Tuesday, June 2, 2015

Weather a Bit Less Strange? Death Valley in the Last Two Days: Hot!

There is, of course, hardly such a thing as "average" weather, just like there is no "average" precipitation. I'm pretty sure that the number of days in a given year that actually match the average temperature is  limited. I've been to Death Valley twice in the last two weeks; for Memorial Day weekend, when the temperatures were very cool, like twenty degrees below average, and rainy. I was back there during the last two days, and conditions had taken a thirty degree swing in the other direction, hitting as high as 118°f on Sunday afternoon. It cooled to only 87°f overnight. Average for this time of year? 105°f for the high, and 77°f for the low.
I like to think of myself as a desert rat since I'm out there seemingly all the time, but it's not exactly true. I visit deserts most often when they are a great deal more amenable to human existence. Like Death Valley in winter. I live in a place that gets plenty hot sometimes in summer, but the term "hot" is defined by temperatures topping 100°f maybe a dozen days over the summer. The hottest temperature we've ever had at home was 113°f. So spending an afternoon at 118°f was a new experience. It wasn't fun. I don't like thinking about having a vehicle breakdown in weather like this, especially since cell phone coverage is very sparse in the park.
It's funny how pictures don't really communicate how hot it is. I stepped out of the car for just a few moments, and the heat hit me like a hammer. I know one can get used to conditions like this, but it takes time, and there are limits. A former student of mine worked as part of a public safety team in Death Valley in summer and described the delightful experience of answering emergency calls in full emergency gear. When it was 124 degrees...
The sun had sunk behind the Cottonwood Mountains, but the temperature barely budged. Despite the heat, a few people were out on the dunes, but they didn't venture far from the parking area. For the first time in twenty-five years of visiting Death Valley I noticed there were no footprints on the highest dune. It was just too darn hot to go that far.
It begs the question then: what the heck was I doing visiting Death Valley in almost-summer? The first visit is easier to explain. I had scored reservations for two nights camping on the North Rim of Grand Canyon National Park (a late cancellation no doubt; the next available dates are in August). That was for Memorial Day and the Tuesday after. But we had to get there somehow with no reservations for any place between my Great Valley in California and Grand Canyon. We looked at the weather report for Death Valley and saw that temperatures would be far below normal, so we decided to give camping a try at Furnace Creek. It worked out nicely although it spritzed rain and was windy on the second night. We were comfortable enough.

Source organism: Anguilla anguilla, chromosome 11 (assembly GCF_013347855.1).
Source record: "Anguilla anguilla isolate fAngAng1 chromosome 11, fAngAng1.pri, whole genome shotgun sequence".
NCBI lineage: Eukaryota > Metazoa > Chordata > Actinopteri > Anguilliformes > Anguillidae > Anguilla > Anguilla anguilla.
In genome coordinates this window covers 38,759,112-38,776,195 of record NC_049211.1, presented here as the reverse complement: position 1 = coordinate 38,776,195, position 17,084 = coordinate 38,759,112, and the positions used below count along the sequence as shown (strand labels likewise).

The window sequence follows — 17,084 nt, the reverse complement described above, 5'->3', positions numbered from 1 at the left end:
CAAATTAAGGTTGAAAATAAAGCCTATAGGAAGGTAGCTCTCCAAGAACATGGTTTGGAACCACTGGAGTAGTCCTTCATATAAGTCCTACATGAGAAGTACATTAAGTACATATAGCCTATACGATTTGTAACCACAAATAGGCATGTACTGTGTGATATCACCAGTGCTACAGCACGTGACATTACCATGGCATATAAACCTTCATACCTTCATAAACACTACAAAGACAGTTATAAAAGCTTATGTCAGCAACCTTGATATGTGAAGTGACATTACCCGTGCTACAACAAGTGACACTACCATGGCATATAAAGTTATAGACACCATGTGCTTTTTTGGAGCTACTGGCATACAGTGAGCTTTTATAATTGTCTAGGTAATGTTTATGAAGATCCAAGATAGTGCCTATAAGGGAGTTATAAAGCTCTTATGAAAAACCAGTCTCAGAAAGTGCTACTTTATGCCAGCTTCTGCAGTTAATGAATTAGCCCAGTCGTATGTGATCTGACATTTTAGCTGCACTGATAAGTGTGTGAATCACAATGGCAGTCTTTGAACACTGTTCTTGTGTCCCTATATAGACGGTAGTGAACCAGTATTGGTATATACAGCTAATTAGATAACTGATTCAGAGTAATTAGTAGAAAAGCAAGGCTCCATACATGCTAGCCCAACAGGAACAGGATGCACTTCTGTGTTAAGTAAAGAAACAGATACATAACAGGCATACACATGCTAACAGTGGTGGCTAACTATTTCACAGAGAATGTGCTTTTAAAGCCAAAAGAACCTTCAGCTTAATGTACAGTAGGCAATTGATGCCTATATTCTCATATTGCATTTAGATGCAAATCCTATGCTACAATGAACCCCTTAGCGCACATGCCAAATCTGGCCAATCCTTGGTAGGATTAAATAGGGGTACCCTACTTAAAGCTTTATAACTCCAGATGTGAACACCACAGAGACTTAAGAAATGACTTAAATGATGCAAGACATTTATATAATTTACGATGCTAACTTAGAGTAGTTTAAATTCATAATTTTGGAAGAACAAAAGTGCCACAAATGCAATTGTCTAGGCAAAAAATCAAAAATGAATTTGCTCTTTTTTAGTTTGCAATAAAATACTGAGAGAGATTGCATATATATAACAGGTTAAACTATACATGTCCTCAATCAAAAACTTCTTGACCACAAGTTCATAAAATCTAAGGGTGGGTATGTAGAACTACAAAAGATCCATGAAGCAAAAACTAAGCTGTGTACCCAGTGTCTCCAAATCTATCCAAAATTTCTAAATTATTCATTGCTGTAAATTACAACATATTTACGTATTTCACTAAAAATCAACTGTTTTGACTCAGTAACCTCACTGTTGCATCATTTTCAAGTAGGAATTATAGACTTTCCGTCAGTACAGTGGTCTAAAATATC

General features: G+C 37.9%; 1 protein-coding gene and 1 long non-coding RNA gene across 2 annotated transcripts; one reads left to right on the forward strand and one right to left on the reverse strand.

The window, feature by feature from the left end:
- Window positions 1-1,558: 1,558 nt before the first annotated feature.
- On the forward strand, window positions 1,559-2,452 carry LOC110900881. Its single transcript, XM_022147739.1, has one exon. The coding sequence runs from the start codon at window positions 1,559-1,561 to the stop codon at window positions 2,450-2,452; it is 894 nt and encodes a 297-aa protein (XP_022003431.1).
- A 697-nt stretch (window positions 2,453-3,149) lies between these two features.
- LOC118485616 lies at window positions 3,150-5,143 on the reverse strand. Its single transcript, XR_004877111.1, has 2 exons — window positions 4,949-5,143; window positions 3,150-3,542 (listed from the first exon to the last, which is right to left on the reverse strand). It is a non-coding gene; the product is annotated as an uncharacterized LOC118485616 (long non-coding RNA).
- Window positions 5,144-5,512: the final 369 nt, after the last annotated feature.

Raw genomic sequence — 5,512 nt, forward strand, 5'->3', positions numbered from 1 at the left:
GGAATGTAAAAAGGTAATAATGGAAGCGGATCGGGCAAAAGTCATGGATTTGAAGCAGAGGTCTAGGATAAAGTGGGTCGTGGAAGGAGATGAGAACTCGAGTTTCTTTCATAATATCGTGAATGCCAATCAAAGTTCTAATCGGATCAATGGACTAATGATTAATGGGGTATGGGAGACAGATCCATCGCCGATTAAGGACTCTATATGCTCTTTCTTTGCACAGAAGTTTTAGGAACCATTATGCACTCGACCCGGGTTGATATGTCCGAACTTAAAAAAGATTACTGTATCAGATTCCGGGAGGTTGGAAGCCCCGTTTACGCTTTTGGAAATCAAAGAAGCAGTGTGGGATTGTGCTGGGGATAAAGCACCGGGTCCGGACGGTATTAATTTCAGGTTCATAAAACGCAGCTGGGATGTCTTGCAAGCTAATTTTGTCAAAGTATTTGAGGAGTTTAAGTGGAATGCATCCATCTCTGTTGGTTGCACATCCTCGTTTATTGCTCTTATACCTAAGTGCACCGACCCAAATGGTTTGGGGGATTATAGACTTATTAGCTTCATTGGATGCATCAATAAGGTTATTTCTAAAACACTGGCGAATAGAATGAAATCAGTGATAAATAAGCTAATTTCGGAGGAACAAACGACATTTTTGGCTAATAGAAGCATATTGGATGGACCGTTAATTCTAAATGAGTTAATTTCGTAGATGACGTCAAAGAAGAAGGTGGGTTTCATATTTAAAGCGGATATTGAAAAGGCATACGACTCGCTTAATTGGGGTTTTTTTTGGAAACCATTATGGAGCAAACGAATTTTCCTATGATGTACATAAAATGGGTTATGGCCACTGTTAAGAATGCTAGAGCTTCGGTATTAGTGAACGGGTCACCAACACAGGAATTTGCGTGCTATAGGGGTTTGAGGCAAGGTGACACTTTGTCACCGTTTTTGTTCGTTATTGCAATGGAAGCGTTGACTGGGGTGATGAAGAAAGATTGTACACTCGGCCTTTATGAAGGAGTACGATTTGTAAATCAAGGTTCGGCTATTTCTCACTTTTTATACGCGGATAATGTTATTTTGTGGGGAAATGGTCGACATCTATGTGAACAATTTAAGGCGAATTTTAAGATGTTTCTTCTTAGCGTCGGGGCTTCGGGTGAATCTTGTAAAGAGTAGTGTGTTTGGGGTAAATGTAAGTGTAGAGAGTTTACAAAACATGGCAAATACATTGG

The second visit was for a more unusual reason. The BBC is working on a documentary on the science of color, and they wanted to use the salt pan at Death Valley National Park as a natural setting for the color white. The crew was already headed to the states when they decided they wanted a geologist to explain why the salt is present in Death Valley. Their staff member contacted the folks at AGI (American Geological Institute), and someone there contacted the former director of the NAGT (National Association of Geoscience Teachers), and he remembered something about me visiting Death Valley all the time. The BBC folks were delighted to find out that I was traveling that general direction and asked if I could meet them Sunday at Badwater.
We met up, but there was a problem. The Badwater salt pan wasn't white! It was mostly a dirty brown color. It seems that California's four year drought has even had an effect in Death Valley, a place that is already the driest spot in North America. In wet years, the Amargosa River (a usually dry water course that drains much of western Nevada) may flow enough to fill the Badwater Basin with a foot or so of water. The clay settles, the water evaporates, and salt forms a white crust. But there hasn't been a flooding event since 2010 or so, and dust has blown across the surface of the playa (dry lake bed) in most places.